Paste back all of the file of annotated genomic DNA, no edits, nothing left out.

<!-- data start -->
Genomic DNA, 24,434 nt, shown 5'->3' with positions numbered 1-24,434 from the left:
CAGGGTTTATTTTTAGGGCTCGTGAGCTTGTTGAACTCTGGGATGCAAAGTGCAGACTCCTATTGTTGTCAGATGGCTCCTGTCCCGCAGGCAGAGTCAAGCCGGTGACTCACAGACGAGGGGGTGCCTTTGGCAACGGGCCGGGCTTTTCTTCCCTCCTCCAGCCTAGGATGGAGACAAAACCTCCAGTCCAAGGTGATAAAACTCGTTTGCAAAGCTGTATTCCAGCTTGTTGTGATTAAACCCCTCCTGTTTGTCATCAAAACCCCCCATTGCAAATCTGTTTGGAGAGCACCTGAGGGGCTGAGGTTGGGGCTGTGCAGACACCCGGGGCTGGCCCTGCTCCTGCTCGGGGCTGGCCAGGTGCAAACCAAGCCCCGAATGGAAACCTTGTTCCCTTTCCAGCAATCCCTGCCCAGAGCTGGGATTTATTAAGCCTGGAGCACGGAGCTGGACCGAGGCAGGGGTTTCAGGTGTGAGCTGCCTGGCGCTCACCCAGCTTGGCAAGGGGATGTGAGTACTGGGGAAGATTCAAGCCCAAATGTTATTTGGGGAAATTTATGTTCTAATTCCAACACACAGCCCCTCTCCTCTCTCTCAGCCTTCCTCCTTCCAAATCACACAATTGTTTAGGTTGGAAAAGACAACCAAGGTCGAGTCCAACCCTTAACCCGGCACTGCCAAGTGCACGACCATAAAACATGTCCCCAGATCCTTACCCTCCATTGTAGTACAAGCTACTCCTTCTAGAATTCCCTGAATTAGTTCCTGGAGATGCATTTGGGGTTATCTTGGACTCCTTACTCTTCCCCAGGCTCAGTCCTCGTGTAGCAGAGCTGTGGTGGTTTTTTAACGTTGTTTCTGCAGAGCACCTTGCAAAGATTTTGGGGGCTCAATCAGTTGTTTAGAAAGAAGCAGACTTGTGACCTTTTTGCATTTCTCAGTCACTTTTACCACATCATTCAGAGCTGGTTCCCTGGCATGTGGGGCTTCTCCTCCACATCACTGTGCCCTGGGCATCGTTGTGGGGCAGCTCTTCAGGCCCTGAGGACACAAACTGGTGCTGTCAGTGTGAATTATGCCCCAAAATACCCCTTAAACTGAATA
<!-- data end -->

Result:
Genomic DNA, 24,434 nt, shown 5'->3' with positions numbered 1-24,434 from the left:
CAGGGTTTATTTTTAGGGCTCGTGAGCTTGTTGAACTCTGGGATGCAAAGTGCAGACTCCTATTGTTGTCAGATGGCTCCTGTCCCGCAGGCAGAGTCAAGCCGGTGACTCACAGACGAGGGGGTGCCTTTGGCAACGGGCCGGGCTTTTCTTCCCTCCTCCAGCCTAGGATGGAGACAAAACCTCCAGTCCAAGGTGATAAAACTCGTTTGCAAAGCTGTATTCCAGCTTGTTGTGATTAAACCCCTCCTGTTTGTCATCAAAACCCCCCATTGCAAATCTGTTTGGAGAGCACCTGAGGGGCTGAGGTTGGGGCTGTGCAGACACCCGGGGCTGGCCCTGCTCCTGCTCGGGGCTGGCCAGGTGCAAACCAAGCCCCGAATGGAAACCTTGTTCCCTTTCCAGCAATCCCTGCCCAGAGCTGGGATTTATTAAGCCTGGAGCACGGAGCTGGACCGAGGCAGGGGTTTCAGGTGTGAGCTGCCTGGCGCTCACCCAGCTTGGCAAGGGGATGTGAGTACTGGGGAAGATTCAAGCCCAAATGTTATTTGGGGAAATTTATGTTCTAATTCCAACACACAGCCCCTCTCCTCTCTCTCAGCCTTCCTCCTTCCAAATCACACAATTGTTTAGGTTGGAAAAGACAACCAAGGTCGAGTCCAACCCTTAACCCGGCACTGCCAAGTGCACGACCATAAAACATGTCCCCAGATCCTTACCCTCCATTGTAGTACAAGCTACTCCTTCTAGAATTCCCTGAATTAGTTCCTGGAGATGCATTTGGGGTTATCTTGGACTCCTTACTCTTCCCCAGGCTCAGTCCTCGTGTAGCAGAGCTGTGGTGGTTTTTTAACGTTGTTTCTGCAGAGCACCTTGCAAAGATTTTGGGGGCTCAATCAGTTGTTTAGAAAGAAGCAGACTTGTGACCTTTTTGCATTTCTCAGTCACTTTTACCACATCATTCAGAGCTGGTTCCCTGGCATGTGGGGCTTCTCCTCCACATCACTGTGCCCTGGGCATCGTTGTGGGGCAGCTCTTCAGGCCCTGAGGACACAAACTGGTGCTGTCAGTGTGAATTATGCCCCAAAATACCCCTTAAACTGAATA